After an action-packed 2010 season that kept supporters in suspense up until the very last race, the pressure is on Formula 1 to deliver again in 2011.
Last season saw the crowning of the youngest F1 World Champion on record, Sebastian Vettel, and the emergence of Australian Mark Webber as a legitimate championship threat, with both driving for Red Bull. Ferrari’s Fernando Alonso returned to the front of the pack, and McLaren’s Lewis Hamilton and Jenson Button were ever present at the pointy end. However, none of them could consistently match Vettel and Webber for outright speed, and it looks like this might be the case again in 2011.
After the first scheduled Grand Prix of this year was cancelled due to civil unrest in Bahrain, Albert Park will be the venue where fans will see where the drivers are at at in terms of pace. This race will provide a curtain raiser of sorts for the rest of the season. Expect the front five teams to stay the same — Red Bull and Ferrari to lead the way, with Mercedes, McLaren and Renault not too far behind.
The 2011 season again introduces more rules and regulations. A new tyre supplier in Pirelli joins the sport after Bridgestone decided to exit after 14 years. The controversial KERS (Kinetic Energy Recovery System) makes a return. The much maligned double diffusers and F-ducts leave the sport and adjustable rear wings are introduced.
The pit stop strategy for teams has also changed. Drivers will now be forced to make up to four pit stops, as the new Pirelli tyre is designed to wear much quicker than its Bridgestone predecessor. These changes are all in a bid to increase competition and make the races less one-dimensional. This seems to have worked so far.
In pre-season testing, the Red Bull and Ferrari drivers seemed to have an early edge over their competitors, with Mercedes’ Michael Schumacher and Nico Rosberg shaping up as the third quickest outfit.
Webber described the offseason as ‘the most unpredictable winter, ever’.
‘We’re pretty happy with how we’re going,’ he added. ‘Of course you always want more in terms of lap time, but so far the car has proved reasonably reliable.’
In an interview at the most recent test at Catalunya, Red Bull boss Christian Horner said: ‘We genuinely don’t know where we are in comparison to the others.’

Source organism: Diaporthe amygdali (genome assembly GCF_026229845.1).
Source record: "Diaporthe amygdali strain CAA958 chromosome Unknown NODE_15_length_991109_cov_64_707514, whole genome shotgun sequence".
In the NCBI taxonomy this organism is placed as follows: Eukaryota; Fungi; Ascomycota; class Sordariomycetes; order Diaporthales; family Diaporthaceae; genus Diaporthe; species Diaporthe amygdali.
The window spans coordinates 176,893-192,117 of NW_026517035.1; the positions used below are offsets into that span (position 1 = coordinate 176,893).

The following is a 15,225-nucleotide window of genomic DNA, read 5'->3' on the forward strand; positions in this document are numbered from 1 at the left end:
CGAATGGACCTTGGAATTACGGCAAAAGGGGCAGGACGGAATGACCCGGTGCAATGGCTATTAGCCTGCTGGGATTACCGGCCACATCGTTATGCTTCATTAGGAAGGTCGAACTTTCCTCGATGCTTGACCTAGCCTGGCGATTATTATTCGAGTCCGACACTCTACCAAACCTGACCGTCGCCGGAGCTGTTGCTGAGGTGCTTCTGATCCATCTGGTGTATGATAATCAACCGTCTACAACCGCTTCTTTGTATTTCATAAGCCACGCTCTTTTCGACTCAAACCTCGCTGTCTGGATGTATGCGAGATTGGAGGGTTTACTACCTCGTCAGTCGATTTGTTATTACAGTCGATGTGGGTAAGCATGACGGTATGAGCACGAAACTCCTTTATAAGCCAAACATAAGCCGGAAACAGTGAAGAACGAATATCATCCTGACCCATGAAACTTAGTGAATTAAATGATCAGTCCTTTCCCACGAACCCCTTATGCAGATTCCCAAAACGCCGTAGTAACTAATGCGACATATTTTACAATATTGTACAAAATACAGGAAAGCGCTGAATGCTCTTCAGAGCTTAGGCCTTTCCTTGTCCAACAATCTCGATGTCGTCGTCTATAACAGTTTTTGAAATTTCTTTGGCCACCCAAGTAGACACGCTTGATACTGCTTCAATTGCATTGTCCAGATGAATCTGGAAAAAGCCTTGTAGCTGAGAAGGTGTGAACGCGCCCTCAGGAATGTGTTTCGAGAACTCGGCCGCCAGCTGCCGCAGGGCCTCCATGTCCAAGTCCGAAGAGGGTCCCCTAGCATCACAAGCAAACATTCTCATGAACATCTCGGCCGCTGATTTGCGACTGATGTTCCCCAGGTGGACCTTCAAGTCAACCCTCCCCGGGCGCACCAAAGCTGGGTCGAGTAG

Button and Hamilton of McLaren look to have lost some pace on their rivals, as they pioneered the F-duct technology last year and it proved intrinsic to the speed of their cars. For Renault, the pairing of Nick Heidfeld (deputising for the injured Robert Kubica) and Russian Vitaly Petrov has improved on last year, partly thanks to their radical front facing exhausts, which allows the aerodynamics at the back of the car to be significantly improved.
The driver lineups have had the usual off-season shuffle. Red Bull, Ferrari, McLaren, Mercedes and Lotus are keeping the same pairings as last year. But new rookies Paul Di Resta (driving for Force India), Jerome D’Ambrosio, Sergio Perez and Pastor Maldonado highlight the talent that F1 has in reserve. In one bizarre circumstance, Renault was forced to change their lineup as their lead driver Robert Kubica suffered a horrific hand injury on a rally car crash. This means he will be forced to miss a good part, if not all, of the season.
Vettel and Alonso are the obvious favourites for the title of World Champion. Alonso has already won two titles and will be hoping to add another to the trophy cabinet to keep the Ferrari faithful happy. Vettel represents the changing of the guard, speed over experience, and youthful exuberance over reserved knowledge. He dominated most of last season, and appeared to be given preferential treatment in the Red Bull team by fans and by teammate Webber.
McLarens’ Button and Hamilton cannot be discounted, as they are both former world champions in their own right, and the indomitable Michael Schumacher at the tender age of 41 can never be excluded from any championship debate, even if only for novelty value.
The thing most Australians are concerned about, and rightly so, is the championship prospects of Webber and whether he can finally break through and become the first Australian since Alan Jones in 1980 to win the World Championship. The short answer is yes, but he will need his fair share of luck. Webber was a picture of consistency last season, but some mistakes, especially a late crash in the Korean Grand Prix, ultimately cost him the title. The key is to put the indifference that marred both him and teammate Vettel behind him, and focus all his energy on the track.
In an interview with the BBC’s Jonathan Legard, Webber said: ‘It’s not just about Sebastian (Vettel); we have Fernando (Alonso) and Lewis (Hamilton) as well as JB (Button), so it’s very, very unpredictable as to who’s going to be winning races.’
This year he’ll have learnt from his lack of experience at the front, and will know how to handle the media and pressure upon him to produce results. He will be up there again in 2011, challenging for wins and he – as well as anyone – knows it could potentially be his last year.
Joel Peterson is a first-year student in the Bachelor of Journalism (Sport) at La Trobe University. This is his first piece for upstart.